Since the unit acts as a standard ANT+ speed/cadence sensor, it’s functionally identical to that of the more commonly found GSC-10 (Garmin Speed/Cadence sensor).  So it’ll work with any ANT+ device that supports the cycling speed/cadence sensor…which, is basically every device out there.  Be it from Garmin, Timex, Bontrager, Wahoo, Digifit, CycleOps, Magellan, and more – they all support this sensor type.

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It should be noted that with both the wheel magnet and the crank magnet, you can use anything that you might already have on the bike.  Why is this relevant?  Well, spoke and crank magnets can be had for super-cheap.  Like, $1 cheap.  In fact, if you’re a regular contributor to your local bike shops beer stash, they’d probably happily toss it to you.  This is of note if you simply want to move the speed/cadence sensor unit itself quickly between bikes.  As you can see below, on one bike I just have a generic wheel magnet:

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Also, many times you’ll find that the rental bike you have may already have the cadence magnet on the crank.

Now, this is also of note if you manage to break the wheel magnet.  The only complaint I have about the unit is that the wheel magnet is somewhat easy to break when removing, if you open the clamshell design in the wrong direction.  Not the end of the world, since a new magnet is only about a buck, but a small bummer nonetheless.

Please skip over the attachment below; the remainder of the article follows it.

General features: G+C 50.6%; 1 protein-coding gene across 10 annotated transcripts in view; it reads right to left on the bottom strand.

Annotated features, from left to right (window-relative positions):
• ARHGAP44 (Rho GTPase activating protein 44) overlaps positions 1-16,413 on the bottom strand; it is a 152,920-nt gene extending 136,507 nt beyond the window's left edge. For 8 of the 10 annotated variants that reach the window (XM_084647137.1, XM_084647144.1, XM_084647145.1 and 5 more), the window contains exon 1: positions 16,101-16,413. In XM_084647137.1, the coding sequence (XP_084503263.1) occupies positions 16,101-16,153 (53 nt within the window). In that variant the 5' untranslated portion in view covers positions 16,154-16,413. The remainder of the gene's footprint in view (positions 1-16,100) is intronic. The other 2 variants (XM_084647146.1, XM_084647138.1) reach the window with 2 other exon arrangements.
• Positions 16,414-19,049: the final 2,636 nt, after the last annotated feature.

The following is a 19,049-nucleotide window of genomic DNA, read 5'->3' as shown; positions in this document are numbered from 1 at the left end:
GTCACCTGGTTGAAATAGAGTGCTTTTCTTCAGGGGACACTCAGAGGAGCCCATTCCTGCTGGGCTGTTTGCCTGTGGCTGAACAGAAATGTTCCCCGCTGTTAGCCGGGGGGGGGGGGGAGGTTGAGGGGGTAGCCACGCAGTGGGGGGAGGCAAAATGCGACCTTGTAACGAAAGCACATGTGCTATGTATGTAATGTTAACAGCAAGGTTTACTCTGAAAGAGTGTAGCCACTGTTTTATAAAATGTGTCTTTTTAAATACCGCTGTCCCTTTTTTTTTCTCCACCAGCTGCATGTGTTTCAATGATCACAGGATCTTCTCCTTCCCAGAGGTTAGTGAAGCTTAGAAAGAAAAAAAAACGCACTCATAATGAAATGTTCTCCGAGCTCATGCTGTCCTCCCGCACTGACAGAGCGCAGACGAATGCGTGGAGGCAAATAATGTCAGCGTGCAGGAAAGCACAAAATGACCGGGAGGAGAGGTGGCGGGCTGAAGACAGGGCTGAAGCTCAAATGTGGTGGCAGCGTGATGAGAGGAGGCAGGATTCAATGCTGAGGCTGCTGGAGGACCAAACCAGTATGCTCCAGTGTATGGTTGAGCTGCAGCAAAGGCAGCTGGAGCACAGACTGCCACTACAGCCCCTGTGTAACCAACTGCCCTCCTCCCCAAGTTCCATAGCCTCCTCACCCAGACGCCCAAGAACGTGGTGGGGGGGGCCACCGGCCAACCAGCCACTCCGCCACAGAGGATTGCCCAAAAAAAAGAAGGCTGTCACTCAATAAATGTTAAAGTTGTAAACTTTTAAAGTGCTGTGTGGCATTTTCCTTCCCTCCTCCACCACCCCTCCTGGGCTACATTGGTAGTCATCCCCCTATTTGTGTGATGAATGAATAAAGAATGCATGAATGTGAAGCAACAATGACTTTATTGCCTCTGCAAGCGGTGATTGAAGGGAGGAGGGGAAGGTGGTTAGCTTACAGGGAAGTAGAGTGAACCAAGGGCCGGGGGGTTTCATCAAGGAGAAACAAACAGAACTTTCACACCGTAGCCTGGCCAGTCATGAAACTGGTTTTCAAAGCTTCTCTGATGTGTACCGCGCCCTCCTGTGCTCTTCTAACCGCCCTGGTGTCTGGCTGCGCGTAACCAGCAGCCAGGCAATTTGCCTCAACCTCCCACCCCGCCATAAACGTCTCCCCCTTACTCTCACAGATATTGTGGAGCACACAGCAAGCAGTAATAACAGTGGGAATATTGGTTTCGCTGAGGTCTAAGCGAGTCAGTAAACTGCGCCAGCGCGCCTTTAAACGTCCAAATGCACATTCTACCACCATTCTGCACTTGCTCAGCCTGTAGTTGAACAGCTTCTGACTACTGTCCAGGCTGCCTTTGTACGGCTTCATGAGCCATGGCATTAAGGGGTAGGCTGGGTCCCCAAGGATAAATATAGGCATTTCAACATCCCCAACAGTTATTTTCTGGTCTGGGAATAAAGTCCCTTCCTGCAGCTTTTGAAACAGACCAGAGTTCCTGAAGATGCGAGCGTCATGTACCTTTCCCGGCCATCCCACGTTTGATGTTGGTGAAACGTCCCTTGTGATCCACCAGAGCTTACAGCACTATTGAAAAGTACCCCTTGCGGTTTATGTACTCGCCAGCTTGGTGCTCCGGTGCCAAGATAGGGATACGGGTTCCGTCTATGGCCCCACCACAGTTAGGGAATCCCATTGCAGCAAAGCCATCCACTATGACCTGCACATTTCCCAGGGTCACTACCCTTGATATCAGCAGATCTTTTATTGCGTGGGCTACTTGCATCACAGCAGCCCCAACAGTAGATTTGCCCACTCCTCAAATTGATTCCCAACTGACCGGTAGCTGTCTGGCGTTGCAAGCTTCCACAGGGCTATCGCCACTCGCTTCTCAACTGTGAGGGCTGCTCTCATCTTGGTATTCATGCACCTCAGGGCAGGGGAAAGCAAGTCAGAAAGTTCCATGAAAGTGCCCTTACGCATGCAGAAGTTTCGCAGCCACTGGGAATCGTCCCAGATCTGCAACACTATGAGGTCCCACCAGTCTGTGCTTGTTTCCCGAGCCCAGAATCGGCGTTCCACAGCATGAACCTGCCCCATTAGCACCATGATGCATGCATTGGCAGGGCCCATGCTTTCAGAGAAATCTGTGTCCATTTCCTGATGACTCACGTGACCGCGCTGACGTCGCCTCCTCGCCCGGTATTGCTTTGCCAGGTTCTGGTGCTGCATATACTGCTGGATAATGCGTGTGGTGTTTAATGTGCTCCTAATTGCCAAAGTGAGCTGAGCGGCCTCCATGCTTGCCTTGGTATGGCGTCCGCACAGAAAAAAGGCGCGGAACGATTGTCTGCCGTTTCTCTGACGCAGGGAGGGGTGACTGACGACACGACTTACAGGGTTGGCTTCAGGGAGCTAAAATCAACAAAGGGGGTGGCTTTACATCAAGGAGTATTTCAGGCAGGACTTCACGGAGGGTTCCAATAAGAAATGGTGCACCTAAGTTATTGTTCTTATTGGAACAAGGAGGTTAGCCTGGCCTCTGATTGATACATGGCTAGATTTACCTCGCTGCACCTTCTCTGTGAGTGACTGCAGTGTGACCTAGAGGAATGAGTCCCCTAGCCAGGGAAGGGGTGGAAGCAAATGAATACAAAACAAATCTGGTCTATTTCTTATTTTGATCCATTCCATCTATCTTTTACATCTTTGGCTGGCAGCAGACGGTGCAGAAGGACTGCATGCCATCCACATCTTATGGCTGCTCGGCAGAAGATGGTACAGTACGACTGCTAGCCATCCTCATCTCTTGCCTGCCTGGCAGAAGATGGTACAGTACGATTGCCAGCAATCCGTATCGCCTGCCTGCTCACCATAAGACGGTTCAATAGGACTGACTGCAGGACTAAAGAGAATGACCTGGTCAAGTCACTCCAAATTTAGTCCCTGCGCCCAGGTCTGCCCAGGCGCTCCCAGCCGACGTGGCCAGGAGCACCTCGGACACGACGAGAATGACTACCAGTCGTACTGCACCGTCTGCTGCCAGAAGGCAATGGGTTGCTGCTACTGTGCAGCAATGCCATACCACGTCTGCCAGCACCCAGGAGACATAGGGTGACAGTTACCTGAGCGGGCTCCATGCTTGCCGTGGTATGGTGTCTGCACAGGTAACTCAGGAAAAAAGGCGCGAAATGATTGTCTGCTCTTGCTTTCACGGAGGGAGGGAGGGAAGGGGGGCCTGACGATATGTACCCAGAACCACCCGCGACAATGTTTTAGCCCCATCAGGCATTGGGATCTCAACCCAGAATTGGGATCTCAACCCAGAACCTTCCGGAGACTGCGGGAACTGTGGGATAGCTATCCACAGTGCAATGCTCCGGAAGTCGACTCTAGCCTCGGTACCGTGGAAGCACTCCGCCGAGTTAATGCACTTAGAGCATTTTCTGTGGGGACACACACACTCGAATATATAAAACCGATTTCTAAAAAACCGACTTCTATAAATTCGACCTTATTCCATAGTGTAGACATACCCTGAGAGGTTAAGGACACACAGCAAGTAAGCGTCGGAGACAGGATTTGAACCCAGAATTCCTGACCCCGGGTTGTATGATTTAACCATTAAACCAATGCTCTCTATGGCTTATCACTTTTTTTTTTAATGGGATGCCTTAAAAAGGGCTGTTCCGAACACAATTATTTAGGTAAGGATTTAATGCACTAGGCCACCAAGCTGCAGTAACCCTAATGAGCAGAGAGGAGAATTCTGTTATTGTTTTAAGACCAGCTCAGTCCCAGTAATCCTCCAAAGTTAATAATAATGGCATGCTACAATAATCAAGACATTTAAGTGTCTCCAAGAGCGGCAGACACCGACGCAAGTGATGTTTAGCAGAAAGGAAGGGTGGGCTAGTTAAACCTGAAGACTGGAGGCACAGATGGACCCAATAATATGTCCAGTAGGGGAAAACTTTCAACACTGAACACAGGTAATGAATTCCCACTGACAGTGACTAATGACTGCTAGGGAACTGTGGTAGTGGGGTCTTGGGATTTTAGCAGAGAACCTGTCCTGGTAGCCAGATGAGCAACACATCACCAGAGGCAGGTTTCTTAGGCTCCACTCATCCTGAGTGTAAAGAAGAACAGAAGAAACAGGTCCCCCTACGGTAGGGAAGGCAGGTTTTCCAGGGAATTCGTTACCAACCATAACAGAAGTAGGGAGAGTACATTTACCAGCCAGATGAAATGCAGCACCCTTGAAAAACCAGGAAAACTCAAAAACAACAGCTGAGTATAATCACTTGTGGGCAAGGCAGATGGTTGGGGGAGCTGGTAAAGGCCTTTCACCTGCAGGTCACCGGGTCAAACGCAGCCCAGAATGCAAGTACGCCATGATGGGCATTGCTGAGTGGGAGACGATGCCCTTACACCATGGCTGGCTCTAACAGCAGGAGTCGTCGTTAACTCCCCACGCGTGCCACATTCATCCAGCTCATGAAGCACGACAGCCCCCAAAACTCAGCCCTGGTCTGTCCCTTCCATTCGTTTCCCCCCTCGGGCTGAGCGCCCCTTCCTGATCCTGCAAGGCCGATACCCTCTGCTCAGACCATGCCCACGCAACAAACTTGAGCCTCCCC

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Speaking of breakage, I will note that I did completely destroy one of these units a few weeks ago – though through not fault of the unit itself.  I was testing the Polar Power Pedals and trying to align something else with the back wheel still spinning rather fast (very stupid, yes).  During the process of which I bumped the cadence sensor into the wheel.  With the bike wheel effectively a giant garbage disposal at 245 1,300RPM (yup, that’s how many RPM’s a wheel goes at 20MPH), it slaughtered the sensor in the blink of an eye – shooting it out the back of the bike on a trainer at incredible speed.  This…was the resultant:

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But again, rear bike wheels will happily eat anything you throw at it.  Like cookie monster.  I’ve lost a Garmin speed/cadence sensor to one in the past, and I know others have as well.  The nice part is that with the breakaway aspect of it, it didn’t injure my rear wheel or the spokes.